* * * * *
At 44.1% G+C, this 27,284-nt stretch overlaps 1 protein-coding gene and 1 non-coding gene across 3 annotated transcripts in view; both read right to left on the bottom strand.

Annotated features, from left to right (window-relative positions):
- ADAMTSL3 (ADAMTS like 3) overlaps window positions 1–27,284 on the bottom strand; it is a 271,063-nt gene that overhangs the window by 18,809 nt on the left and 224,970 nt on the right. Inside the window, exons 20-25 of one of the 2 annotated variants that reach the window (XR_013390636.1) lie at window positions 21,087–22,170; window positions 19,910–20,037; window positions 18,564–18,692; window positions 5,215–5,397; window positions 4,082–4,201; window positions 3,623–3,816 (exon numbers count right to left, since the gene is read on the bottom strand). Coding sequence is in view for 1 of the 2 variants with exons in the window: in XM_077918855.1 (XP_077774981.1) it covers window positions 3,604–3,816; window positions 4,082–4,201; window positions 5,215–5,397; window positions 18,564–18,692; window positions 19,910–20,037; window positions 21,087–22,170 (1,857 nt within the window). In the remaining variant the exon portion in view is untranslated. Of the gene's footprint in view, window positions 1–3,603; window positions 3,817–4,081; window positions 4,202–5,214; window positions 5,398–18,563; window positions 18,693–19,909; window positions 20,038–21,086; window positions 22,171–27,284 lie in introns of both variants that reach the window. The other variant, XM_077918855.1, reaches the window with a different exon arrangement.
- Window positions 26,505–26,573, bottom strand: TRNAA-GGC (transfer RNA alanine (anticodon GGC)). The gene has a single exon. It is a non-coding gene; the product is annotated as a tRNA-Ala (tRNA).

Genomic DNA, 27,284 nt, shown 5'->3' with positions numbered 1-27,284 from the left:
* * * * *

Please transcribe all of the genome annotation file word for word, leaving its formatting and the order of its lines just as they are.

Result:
At 44.1% G+C, this 27,284-nt stretch overlaps 1 protein-coding gene and 1 non-coding gene across 3 annotated transcripts in view; both read right to left on the bottom strand.

Annotated features, from left to right (window-relative positions):
- ADAMTSL3 (ADAMTS like 3) overlaps window positions 1–27,284 on the bottom strand; it is a 271,063-nt gene that overhangs the window by 18,809 nt on the left and 224,970 nt on the right. Inside the window, exons 20-25 of one of the 2 annotated variants that reach the window (XR_013390636.1) lie at window positions 21,087–22,170; window positions 19,910–20,037; window positions 18,564–18,692; window positions 5,215–5,397; window positions 4,082–4,201; window positions 3,623–3,816 (exon numbers count right to left, since the gene is read on the bottom strand). Coding sequence is in view for 1 of the 2 variants with exons in the window: in XM_077918855.1 (XP_077774981.1) it covers window positions 3,604–3,816; window positions 4,082–4,201; window positions 5,215–5,397; window positions 18,564–18,692; window positions 19,910–20,037; window positions 21,087–22,170 (1,857 nt within the window). In the remaining variant the exon portion in view is untranslated. Of the gene's footprint in view, window positions 1–3,603; window positions 3,817–4,081; window positions 4,202–5,214; window positions 5,398–18,563; window positions 18,693–19,909; window positions 20,038–21,086; window positions 22,171–27,284 lie in introns of both variants that reach the window. The other variant, XM_077918855.1, reaches the window with a different exon arrangement.
- Window positions 26,505–26,573, bottom strand: TRNAA-GGC (transfer RNA alanine (anticodon GGC)). The gene has a single exon. It is a non-coding gene; the product is annotated as a tRNA-Ala (tRNA).

Genomic DNA, 27,284 nt, shown 5'->3' with positions numbered 1-27,284 from the left: